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Generic-user-small
26 Sep 2009, 08:40
Wojciech Rolecki (3 posts)

I’ve encountered the problem before (when going through simple Core Data tutorials) and was hoping I’d find an explanation in the book.

Basically when editing an NSTableView column which is bound to Core Data attribute of type other than string, I always get the following entry in the console:

2008-11-05 17:20:12.578 recipes[13608:10b] Unacceptable type of value for attribute: property = “serves”; desired type = NSNumber; given type = NSCFString; value = 2.

Same goes for text fields bound to integer CD attributes.

Generic-user-small
26 Sep 2009, 08:41
Wojciech Rolecki (3 posts)

OK, I know that it requires some sort of NSFormatter. But why the hell no one mentions it? :-)

Avatarsmall_pragsmall
08 Nov 2008, 17:32
Marcus S. Zarra (284 posts)

Probably because that is really not an issue with Core Data :) That is expected/assumed in any editing of a NSTableView even if the data behind it is stored in something other than Core Data.

But for clarity, yes, if you are going to display date or number data in a column of a NSTableView it is best to put a NSFormatter on the column.

Johnjoyce_halo_pragsmall
08 Nov 2008, 23:27
John Joyce (9 posts)

I think the book should cover the NSFormatter, or at least instruct readers to put it in there. Without this, there will be many lost people. It’s going to be tough to gloss over anything with this.

Generic-user-small
15 Nov 2008, 11:59
Jamie Knight (1 post)

I had some trouble with this - all numeric fields refused to submit values and I couldn’t focus away from them until I had added an NSFormatter to each one. It’s okay for someone used to Cocoa, but as a seasoned programmer fairly new to it I was hunting around in all the wrong places trying to fix this. I agree with John Joyce, the instructions ought to mention it really.

Generic-user-small
15 Nov 2008, 16:25
Wojciech Rolecki (3 posts)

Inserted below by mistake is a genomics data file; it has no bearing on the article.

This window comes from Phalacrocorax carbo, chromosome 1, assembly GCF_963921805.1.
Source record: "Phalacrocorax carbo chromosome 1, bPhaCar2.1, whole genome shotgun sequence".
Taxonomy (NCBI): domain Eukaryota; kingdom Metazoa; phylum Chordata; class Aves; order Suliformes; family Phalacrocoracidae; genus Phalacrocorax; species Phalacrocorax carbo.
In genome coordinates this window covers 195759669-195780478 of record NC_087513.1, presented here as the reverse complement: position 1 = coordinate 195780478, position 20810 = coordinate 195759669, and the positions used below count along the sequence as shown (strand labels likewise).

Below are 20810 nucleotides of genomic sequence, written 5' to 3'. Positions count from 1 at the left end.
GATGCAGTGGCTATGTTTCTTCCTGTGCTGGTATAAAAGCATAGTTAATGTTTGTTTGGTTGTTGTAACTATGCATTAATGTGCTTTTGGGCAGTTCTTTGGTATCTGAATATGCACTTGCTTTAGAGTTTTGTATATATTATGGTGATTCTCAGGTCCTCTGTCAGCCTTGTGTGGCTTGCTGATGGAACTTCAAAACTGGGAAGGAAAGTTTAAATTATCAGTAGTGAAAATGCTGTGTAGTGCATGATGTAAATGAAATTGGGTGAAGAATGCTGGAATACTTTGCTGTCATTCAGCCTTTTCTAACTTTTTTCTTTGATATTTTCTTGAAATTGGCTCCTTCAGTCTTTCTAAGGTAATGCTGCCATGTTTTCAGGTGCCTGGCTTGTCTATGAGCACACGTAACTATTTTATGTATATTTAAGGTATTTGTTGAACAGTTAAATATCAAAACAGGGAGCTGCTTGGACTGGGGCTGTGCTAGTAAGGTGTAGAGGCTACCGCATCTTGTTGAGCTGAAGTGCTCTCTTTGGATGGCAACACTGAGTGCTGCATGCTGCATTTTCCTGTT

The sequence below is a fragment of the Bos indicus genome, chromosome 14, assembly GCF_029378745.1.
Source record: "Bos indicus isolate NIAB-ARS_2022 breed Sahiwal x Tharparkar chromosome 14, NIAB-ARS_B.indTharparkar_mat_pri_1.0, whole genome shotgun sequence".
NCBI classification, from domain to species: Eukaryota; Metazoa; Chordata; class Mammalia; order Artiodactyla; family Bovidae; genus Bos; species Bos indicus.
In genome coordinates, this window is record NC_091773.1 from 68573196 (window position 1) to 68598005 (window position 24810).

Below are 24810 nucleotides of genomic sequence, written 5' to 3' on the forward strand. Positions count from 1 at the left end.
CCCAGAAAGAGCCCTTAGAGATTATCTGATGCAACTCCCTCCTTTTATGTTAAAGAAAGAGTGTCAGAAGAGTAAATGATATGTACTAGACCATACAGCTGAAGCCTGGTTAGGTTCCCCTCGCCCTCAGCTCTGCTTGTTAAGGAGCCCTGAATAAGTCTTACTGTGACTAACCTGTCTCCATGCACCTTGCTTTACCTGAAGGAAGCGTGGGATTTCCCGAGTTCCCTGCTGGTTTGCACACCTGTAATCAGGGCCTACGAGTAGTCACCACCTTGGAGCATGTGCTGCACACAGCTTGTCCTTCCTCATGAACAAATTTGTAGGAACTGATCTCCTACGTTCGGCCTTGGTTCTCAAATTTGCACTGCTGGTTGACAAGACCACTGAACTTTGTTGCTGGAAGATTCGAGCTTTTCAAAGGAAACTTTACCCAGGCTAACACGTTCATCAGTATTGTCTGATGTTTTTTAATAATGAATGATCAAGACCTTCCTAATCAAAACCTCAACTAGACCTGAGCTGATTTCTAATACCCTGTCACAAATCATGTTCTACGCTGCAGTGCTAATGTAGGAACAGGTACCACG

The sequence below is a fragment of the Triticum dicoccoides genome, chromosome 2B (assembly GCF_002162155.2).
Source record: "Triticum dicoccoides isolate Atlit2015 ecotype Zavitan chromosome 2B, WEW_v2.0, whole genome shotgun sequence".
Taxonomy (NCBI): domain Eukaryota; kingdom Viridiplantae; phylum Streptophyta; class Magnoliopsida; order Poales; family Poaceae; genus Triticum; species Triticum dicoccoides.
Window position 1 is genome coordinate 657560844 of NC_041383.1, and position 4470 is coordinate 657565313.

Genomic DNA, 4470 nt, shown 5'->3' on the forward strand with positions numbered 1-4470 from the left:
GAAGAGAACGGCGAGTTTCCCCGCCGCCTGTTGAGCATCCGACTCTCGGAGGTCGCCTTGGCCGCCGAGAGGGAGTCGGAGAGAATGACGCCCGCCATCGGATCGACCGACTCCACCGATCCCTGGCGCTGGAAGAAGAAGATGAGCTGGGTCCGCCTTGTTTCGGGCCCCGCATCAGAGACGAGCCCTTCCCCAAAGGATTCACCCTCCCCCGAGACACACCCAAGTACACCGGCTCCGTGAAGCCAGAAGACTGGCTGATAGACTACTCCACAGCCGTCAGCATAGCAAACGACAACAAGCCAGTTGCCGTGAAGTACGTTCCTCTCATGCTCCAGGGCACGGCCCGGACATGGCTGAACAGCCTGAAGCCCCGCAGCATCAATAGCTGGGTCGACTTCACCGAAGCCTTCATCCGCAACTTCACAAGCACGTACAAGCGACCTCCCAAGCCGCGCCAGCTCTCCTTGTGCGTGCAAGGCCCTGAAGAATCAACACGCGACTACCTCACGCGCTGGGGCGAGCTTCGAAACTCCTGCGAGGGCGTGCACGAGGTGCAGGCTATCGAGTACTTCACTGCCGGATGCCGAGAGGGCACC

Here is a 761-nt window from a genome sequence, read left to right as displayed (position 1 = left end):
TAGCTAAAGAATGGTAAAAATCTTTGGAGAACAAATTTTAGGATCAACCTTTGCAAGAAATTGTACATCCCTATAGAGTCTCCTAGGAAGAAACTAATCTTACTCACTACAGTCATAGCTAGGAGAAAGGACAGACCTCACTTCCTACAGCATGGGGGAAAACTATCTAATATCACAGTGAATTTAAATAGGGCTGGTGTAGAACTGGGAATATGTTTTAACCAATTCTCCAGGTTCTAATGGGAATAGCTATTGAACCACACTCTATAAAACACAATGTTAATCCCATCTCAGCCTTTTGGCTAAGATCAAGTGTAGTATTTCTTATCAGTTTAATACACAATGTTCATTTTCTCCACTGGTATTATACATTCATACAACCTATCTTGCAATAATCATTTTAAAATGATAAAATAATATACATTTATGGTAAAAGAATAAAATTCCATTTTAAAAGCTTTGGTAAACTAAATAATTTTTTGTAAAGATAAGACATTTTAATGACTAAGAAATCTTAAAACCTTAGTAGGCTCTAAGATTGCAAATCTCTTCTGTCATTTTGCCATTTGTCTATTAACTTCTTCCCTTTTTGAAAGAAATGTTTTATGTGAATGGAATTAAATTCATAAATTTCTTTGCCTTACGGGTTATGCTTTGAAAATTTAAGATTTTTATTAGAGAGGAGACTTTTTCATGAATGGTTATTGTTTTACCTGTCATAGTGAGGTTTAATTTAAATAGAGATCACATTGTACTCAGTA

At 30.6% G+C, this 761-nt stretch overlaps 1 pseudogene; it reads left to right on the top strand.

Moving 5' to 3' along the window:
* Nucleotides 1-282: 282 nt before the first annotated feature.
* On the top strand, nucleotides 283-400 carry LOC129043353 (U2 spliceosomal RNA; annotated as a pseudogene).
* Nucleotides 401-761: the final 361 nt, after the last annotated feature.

I also think that the book at least should hint about NSFormatter usage. If one’s that tough that implements his own NSTableView for CD usage, he’ll figure it out how to use them, but without any clue what’s going on, it’s tough. ;-)

Avatarsmall_pragsmall
19 Nov 2008, 16:47
Marcus S. Zarra (284 posts)

Thank you for all of the input. You can expect to see some discussion on this topic in the bindings chapter that I am polishing now :)

Generic-user-small
17 Apr 2009, 13:37
Duncan Groenewald (12 posts)

Hi, I just posted a query that is similar regarding how to bind a NSTextView field to a Core Data string attribute for storing formatted text.

Would be great if you could include something about how to do this and also how to still be able to do searches on the plain text stored in the database.

Not sure how one would do this but if necessary I would simply store two fields in the database, one with just the plain text and another with the formatted text. Of course I am assuming I can get a copy of the plain text from the NSTextView object - I am new to Cocoa so have yet to read up to see if the class supports this.

Avatarsmall_pragsmall
27 Jul 2009, 06:01
Marcus S. Zarra (284 posts)

Formatted text cannot be stored in a normal string attribute in a core data entity. You would need to use a transformable attribute instead. Also, you are nearly correct on the searchable solution. You store the text twice, once as a transformable and once as a flat string. In addition, the flat string should also strip out any non-ascii characters to speed up the searching and it should be indexed.

Once you have a transformable attribute set up you can then override its setter implementation (which is discussed in the book) and set the flat string whenever the transformable attribute is set.

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